Effective Communication

Welcome to the CAS Blog!  We hope that this blog will become a regular part of our communications between the CAS leadership and members, allowing for timely feedback in both directions.  As such, it is appropriate that the subject of this first blog post is communications.

For the CAS or any membership organization to provide value to its members it has to have effective communication between its membership and its leaders.  So what’s the best way to structure this communication in today’s busy world?  It depends.

  • For some, paper still works best.  The best example of this is our quarterly Actuarial Review (which comes out electronically and in paper).  But paper publications (or even the electronic version of those publications) are frequently slow and in one direction.
  • We also have in-person communication, such as presentations by CAS leadership at regional affiliate meetings and our Spring and Annual meetings.  These allow for two way communication, but these in-person meetings are infrequent and require a fair amount of advance planning for both presenter and attendee.
  • In the digital world, the focus is on getting information out and back fast.  Our latest efforts in this vein include using LinkedIn, Facebook, and Twitter, to complement the more formal feedback from the Member Advisory Panel (or MAP).  MAP has been especially valuable to the CAS leadership as it allows us to get a relatively quick response from a representative sample of CAS members on key issues being considered.  The introduction of this CAS blog is a new attempt to achieve fast feedback in both directions between members and the CAS leadership.

But, please keep in mind that effective communication requires knowledge of your audience.  In other words – two-way communication cannot be effective if one side remains anonymous.

We want to know what you, the CAS membership, think about issues – especially about the potential subjects of future blog posts – but we will require that those who post identify themselves.  This allows all involved in the discussions to understand the context of the posts.  We understand that comments that create conflict are sometimes easier to express from behind the veil of anonymity, but as professionals we need to stand behind, support, and explain our positions.  This should also help us to stick to the issues and understand the reasons for different positions.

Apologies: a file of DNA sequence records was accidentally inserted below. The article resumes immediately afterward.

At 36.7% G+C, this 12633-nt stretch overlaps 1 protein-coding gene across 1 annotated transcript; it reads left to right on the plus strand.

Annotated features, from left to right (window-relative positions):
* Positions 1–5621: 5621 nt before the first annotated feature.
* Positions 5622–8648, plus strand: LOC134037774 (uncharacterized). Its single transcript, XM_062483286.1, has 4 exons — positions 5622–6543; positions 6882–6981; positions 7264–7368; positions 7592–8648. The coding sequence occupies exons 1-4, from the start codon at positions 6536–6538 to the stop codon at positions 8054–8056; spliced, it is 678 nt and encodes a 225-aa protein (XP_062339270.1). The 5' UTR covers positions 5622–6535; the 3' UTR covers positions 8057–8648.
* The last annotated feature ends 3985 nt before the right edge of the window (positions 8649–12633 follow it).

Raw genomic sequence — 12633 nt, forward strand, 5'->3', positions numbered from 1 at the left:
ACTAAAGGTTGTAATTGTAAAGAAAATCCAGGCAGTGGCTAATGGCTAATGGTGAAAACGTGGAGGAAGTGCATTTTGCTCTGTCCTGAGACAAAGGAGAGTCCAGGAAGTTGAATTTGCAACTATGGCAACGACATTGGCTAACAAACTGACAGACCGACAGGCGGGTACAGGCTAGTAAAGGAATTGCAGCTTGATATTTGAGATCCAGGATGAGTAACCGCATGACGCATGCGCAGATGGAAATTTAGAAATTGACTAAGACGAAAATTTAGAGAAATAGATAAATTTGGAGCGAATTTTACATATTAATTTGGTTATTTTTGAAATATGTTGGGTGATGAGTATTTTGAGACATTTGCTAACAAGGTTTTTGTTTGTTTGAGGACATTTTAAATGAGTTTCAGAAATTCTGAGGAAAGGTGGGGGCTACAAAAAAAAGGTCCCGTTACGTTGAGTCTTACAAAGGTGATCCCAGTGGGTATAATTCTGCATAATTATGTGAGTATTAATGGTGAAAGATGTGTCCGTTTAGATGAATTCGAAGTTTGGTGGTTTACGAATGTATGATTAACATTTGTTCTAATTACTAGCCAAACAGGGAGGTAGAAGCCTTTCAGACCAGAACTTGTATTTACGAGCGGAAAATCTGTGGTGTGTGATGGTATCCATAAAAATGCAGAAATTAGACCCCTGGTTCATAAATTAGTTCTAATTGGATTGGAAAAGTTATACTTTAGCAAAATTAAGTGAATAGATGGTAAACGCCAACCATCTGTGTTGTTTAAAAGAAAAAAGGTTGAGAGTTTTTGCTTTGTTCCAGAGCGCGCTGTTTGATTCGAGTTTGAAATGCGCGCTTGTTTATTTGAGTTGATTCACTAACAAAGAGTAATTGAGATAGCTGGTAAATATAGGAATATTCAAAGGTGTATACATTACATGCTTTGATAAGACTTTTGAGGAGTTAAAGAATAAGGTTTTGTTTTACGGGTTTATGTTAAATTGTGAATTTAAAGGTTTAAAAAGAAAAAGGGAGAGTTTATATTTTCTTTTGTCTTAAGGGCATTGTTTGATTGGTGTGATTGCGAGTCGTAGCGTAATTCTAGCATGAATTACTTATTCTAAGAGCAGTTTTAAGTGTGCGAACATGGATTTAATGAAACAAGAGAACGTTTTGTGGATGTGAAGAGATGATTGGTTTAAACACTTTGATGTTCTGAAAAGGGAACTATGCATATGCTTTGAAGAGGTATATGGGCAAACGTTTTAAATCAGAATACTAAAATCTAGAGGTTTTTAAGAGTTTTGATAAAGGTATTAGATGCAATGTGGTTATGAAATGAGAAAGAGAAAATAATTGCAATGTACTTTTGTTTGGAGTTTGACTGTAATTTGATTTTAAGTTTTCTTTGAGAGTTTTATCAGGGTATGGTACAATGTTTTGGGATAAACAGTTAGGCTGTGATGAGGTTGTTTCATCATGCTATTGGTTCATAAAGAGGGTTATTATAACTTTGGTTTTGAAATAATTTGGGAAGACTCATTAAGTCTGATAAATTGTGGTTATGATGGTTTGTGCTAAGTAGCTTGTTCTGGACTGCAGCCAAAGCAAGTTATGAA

So what do you think?


About Ralph Blanchard

Ralph S. Blanchard III is the current President of the CAS and a Vice President and Actuary for The Travelers Companies, Inc. in Hartford, Connecticut. Ralph earned his Fellowship in the CAS in 1983. Prior to serving as President and President-Elect, Ralph served a two-year term on the Executive Council as Vice President-International from 2007-2009. In addition to his past service on numerous committees, Ralph fulfilled a three-year term on the CAS Board of Directors from 2000-2003 and on the American Academy of Actuaries Board of Directors for the same years. Ralph has been recognized twice for his volunteer service to the CAS, receiving the organization’s Above and Beyond Achievement Award for volunteerism in 2004 and 2007. He earned a B.A. in Mathematics from Dartmouth College.

2 Responses to Effective Communication

  1. avatar David Terne says:

    Wow! I think the blog is a great idea. The CAS has a blog, Facebook, LinkedIn, Twitter……. is a CAS app next? :o)

  2. avatar Pat Teufel says:


    I am strongly in favor of increased communication between CAS Leadership and our members. As our organization grows, the diversity of interests and perspectives multiplies; it is important that we provide opportunities for dialogue and then listen to each other.

    For me, the primary issue today for most of our members (myself included) is not a lack of communication, but rather — information overload. There is just too much information coming at us, from a multiplicity of channels, for us to take the time to “hear” and “discern” the tidbits of information that are relevant for us as individuals. To that end, I agree fully with the CAS’s efforts to expand the number of channels through which communication occurs, and would favor allowing our members to “filter” the information that they are interested in receiving from the CAS.

    CAS leadership should not be dictating the amount or timing of member communications; that should be up to the members. Many of our members have no interest in being engaged in ongoing dialogue on CAS issues and still feel sufficiently “connected” to the Society; they are the “silent majority”. Whatever the level of dialogue that our members wish to have, we should be “available” to listen, dialogue and “connect”.

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